Jaunais nosaukums[labot pirmkodu]
Latviski vēl nekur šis nosaukums oficiāli nav minēts, bet IUPAC uzsver, ka tam nav obligāti jātiek citās valodās veidotam pēc angļu valodas parauga. Tikpat labi varētu būt arī "tenesijs", vai, pēc analoģijas ar halogēniem — "teness" :) --ScAvenger (diskusija) 2016. gada 3. decembris, plkst. 14.09 (EET)
- Hello @ScAvenger: and anyone interested, I apologize for writing in English, I do not speak Latvian. However, I am a chemist, very much involved in nomenclature. English is not my first language, a big part of my work involves domesticating foreign terminology into our language, and in connection to that I follow evolution of some issues in other languages, too. Latvian names of chemical elements I find particularly fascinating.
- I would like to ask about this particular one, element 117. Here it figures as "tenesins". Is this Latvian naming final and official? Is there any reference to which organization coined this domestication? Was it a Latvian IUPAC national organization? I am asking because the English name "Tennessine" was a very curious case in many languages, and I would love to know the story in Latvian.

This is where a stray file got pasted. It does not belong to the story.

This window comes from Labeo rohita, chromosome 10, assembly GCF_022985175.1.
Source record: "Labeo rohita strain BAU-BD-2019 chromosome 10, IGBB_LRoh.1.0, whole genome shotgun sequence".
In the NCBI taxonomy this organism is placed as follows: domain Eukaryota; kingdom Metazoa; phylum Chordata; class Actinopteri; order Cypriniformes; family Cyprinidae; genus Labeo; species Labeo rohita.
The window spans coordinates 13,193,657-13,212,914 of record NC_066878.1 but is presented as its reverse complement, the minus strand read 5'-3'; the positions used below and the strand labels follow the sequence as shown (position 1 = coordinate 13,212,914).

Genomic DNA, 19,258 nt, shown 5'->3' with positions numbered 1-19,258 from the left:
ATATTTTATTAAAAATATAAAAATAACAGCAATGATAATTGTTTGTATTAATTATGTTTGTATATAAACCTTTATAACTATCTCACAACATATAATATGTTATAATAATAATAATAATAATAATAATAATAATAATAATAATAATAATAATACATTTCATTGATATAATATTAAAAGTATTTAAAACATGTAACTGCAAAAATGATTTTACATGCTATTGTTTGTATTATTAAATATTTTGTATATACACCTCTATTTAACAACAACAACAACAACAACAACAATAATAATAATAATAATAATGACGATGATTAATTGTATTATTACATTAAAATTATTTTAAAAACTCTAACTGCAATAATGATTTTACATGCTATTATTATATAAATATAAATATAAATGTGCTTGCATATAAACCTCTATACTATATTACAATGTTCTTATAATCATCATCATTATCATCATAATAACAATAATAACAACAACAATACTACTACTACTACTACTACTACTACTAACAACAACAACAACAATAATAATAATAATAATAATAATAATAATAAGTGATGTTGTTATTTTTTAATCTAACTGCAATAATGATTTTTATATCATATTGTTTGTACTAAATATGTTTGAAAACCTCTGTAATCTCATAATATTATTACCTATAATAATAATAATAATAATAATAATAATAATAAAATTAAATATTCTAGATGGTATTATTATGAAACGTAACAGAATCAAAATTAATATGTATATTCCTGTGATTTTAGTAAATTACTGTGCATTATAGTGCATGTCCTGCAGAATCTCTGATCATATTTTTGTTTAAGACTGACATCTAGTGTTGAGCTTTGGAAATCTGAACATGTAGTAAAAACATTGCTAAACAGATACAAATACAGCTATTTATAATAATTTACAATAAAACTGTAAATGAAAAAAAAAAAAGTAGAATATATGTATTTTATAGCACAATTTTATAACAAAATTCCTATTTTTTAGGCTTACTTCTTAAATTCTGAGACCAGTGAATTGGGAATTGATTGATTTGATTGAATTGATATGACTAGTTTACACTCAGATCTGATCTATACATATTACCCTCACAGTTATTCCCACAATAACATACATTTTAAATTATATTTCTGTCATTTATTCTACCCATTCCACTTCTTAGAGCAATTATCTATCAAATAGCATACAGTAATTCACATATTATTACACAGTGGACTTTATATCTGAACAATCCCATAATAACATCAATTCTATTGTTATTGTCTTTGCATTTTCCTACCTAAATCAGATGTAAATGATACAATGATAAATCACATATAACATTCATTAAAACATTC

- The recommendation of IUPAC was to domesticate this name analogously to how "Astatine" was previously domesticated in that particular language. The Latvian word "tenesins" does not follow this pattern. Astatine was taken into Latvian by removing the suffix -ine, and replacing it with -s, giving Astats. The same procedure worked for Iodine->Iods, Bromine->Broms, right? But now with "Tennessine" the word keeps the artifact "in", making the name tenesins. Why not Tennessine->Tenes?
- The Germans domesticated the name as Tenness, the French as Tennesse (the same pronunciation), they did not keep the "in", as it comes from the typically English suffix -ine. I would be very curious to follow what was the story behind settling this name in Latvian and why Latvians kept the "in". And is it actually settled, or is "tenesins" just a hypothesis at the moment? Thanks in advance for any information.--RomyShredder (diskusija) 2017. gada 23. jūnijs, plkst. 15.31 (EEST)
- Many thanks @ScAvenger: This looks very much official and final, although there isn't much explanation about how they arrived to the conclusions. It seems like these were linguists rather than chemists, I am not sure if they were aware of the IUPAC recommendation to follow the example of Astatine. I guess I will have to get in touch with the people subscribed under this decision to ask what options they considered, any whether there was some specific reason why "tenes" was discarded. And also I will try asking the Latvian national organization of IUPAC, how the issue is seen there. I would love to know more details about this story, thanks for pointing me in this direction, it was very helpful.--RomyShredder (diskusija) 2017. gada 24. jūnijs, plkst. 11.24 (EEST)